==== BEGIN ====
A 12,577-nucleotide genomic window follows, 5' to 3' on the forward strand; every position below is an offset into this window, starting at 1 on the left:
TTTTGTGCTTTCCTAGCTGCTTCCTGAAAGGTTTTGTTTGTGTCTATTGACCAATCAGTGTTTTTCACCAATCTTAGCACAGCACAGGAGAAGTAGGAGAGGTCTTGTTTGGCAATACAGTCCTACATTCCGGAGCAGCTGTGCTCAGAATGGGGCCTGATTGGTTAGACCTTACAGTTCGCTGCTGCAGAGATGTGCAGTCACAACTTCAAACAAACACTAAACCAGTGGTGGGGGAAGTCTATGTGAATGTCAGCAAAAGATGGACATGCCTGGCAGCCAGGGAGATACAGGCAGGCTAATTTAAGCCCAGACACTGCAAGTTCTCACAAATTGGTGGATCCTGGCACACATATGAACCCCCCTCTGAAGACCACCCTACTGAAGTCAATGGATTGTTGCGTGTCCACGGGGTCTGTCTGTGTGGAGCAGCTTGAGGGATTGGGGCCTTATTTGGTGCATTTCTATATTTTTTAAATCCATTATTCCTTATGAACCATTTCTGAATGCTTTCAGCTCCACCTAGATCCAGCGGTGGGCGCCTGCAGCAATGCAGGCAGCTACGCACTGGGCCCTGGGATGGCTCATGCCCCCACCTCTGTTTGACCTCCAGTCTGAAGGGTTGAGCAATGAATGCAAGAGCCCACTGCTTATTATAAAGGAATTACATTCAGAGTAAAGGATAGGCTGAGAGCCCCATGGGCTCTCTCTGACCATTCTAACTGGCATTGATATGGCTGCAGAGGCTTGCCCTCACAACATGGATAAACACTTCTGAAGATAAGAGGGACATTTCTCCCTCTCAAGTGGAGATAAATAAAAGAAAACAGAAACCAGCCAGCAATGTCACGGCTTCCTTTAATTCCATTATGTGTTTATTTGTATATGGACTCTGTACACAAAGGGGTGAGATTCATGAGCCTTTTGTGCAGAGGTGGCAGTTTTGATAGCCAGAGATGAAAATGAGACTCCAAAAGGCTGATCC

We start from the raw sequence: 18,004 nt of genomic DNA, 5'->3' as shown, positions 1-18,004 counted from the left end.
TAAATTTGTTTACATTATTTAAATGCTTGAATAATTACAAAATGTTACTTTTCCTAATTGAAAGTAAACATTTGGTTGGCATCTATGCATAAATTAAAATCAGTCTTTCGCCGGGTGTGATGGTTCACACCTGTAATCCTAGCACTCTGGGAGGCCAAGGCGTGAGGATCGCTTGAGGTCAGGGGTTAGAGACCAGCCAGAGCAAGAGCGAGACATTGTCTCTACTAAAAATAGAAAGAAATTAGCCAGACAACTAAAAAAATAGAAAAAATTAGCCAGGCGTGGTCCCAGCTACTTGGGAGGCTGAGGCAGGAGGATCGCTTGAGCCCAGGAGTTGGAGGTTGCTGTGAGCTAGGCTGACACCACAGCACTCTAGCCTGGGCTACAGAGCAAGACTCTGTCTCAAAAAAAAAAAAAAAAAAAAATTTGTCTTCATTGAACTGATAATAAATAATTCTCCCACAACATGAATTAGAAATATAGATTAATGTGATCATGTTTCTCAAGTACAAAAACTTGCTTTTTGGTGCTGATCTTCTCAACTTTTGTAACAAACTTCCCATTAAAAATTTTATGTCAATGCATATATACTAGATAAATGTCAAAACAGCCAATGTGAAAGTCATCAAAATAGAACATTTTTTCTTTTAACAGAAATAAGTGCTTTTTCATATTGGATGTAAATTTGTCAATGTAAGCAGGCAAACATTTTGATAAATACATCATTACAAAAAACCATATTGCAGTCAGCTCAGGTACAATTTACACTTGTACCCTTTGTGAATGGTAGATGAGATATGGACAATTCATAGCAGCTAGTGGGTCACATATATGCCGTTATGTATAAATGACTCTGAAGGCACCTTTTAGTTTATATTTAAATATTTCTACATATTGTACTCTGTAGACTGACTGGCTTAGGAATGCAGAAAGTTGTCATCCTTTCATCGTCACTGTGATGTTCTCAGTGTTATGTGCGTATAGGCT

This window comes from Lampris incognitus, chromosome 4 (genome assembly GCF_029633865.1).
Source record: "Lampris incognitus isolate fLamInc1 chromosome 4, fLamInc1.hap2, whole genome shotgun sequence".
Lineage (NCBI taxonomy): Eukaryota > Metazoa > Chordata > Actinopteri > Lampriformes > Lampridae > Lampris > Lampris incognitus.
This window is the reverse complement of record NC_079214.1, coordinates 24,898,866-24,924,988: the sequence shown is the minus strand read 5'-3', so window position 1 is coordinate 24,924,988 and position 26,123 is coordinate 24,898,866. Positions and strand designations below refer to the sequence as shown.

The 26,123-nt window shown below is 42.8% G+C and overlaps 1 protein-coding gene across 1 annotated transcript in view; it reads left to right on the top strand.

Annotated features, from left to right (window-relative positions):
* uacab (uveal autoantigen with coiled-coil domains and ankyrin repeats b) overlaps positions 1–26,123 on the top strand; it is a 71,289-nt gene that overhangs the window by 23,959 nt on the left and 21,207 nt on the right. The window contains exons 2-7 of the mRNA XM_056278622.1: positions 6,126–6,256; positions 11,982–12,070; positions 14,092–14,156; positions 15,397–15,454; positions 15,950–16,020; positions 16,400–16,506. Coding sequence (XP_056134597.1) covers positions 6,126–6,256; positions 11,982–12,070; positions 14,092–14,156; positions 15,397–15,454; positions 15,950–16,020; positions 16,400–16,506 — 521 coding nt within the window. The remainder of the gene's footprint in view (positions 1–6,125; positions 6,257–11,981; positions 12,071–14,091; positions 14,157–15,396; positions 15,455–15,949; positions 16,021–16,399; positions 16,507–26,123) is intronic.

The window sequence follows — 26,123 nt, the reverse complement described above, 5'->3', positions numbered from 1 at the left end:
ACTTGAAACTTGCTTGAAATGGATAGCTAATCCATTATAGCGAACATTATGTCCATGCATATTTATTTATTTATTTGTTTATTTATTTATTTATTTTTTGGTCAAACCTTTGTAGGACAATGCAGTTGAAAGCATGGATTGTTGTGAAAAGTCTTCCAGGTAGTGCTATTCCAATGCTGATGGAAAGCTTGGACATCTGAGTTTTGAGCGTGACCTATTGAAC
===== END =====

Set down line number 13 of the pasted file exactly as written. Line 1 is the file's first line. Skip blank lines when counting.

ACTTGAAACTTGCTTGAAATGGATAGCTAATCCATTATAGCGAACATTATGTCCATGCATATTTATTTATTTATTTGTTTATTTATTTATTTATTTTTTGGTCAAACCTTTGTAGGACAATGCAGTTGAAAGCATGGATTGTTGTGAAAAGTCTTCCAGGTAGTGCTATTCCAATGCTGATGGAAAGCTTGGACATCTGAGTTTTGAGCGTGACCTATTGAAC